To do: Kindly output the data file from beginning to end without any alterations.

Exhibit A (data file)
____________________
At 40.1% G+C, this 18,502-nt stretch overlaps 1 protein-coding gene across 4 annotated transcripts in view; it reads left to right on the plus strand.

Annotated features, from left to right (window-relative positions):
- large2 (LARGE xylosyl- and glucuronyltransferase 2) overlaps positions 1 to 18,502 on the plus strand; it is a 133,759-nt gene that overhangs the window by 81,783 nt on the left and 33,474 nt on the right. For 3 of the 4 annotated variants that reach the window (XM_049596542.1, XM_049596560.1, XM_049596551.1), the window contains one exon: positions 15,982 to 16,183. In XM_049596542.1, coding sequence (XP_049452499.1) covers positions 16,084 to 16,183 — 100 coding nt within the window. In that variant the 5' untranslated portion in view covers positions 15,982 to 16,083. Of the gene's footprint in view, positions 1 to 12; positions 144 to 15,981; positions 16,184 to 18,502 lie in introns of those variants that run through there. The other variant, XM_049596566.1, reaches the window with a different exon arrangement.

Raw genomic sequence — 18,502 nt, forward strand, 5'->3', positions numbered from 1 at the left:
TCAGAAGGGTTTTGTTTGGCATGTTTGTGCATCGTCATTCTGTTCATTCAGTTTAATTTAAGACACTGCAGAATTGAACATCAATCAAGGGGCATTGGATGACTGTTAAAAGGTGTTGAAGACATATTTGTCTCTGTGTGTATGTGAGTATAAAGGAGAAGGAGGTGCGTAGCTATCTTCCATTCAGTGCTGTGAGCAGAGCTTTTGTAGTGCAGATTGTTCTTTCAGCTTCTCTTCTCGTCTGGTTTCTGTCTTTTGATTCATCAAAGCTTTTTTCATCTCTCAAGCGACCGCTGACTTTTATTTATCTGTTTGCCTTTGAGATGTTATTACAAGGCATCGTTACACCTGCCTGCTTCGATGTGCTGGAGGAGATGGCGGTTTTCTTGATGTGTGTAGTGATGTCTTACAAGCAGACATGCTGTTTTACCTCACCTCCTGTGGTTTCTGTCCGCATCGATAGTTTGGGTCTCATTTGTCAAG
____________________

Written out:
At 40.1% G+C, this 18,502-nt stretch overlaps 1 protein-coding gene across 4 annotated transcripts in view; it reads left to right on the plus strand.

Annotated features, from left to right (window-relative positions):
- large2 (LARGE xylosyl- and glucuronyltransferase 2) overlaps positions 1 to 18,502 on the plus strand; it is a 133,759-nt gene that overhangs the window by 81,783 nt on the left and 33,474 nt on the right. For 3 of the 4 annotated variants that reach the window (XM_049596542.1, XM_049596560.1, XM_049596551.1), the window contains one exon: positions 15,982 to 16,183. In XM_049596542.1, coding sequence (XP_049452499.1) covers positions 16,084 to 16,183 — 100 coding nt within the window. In that variant the 5' untranslated portion in view covers positions 15,982 to 16,083. Of the gene's footprint in view, positions 1 to 12; positions 144 to 15,981; positions 16,184 to 18,502 lie in introns of those variants that run through there. The other variant, XM_049596566.1, reaches the window with a different exon arrangement.

Raw genomic sequence — 18,502 nt, forward strand, 5'->3', positions numbered from 1 at the left:
TCAGAAGGGTTTTGTTTGGCATGTTTGTGCATCGTCATTCTGTTCATTCAGTTTAATTTAAGACACTGCAGAATTGAACATCAATCAAGGGGCATTGGATGACTGTTAAAAGGTGTTGAAGACATATTTGTCTCTGTGTGTATGTGAGTATAAAGGAGAAGGAGGTGCGTAGCTATCTTCCATTCAGTGCTGTGAGCAGAGCTTTTGTAGTGCAGATTGTTCTTTCAGCTTCTCTTCTCGTCTGGTTTCTGTCTTTTGATTCATCAAAGCTTTTTTCATCTCTCAAGCGACCGCTGACTTTTATTTATCTGTTTGCCTTTGAGATGTTATTACAAGGCATCGTTACACCTGCCTGCTTCGATGTGCTGGAGGAGATGGCGGTTTTCTTGATGTGTGTAGTGATGTCTTACAAGCAGACATGCTGTTTTACCTCACCTCCTGTGGTTTCTGTCCGCATCGATAGTTTGGGTCTCATTTGTCAAG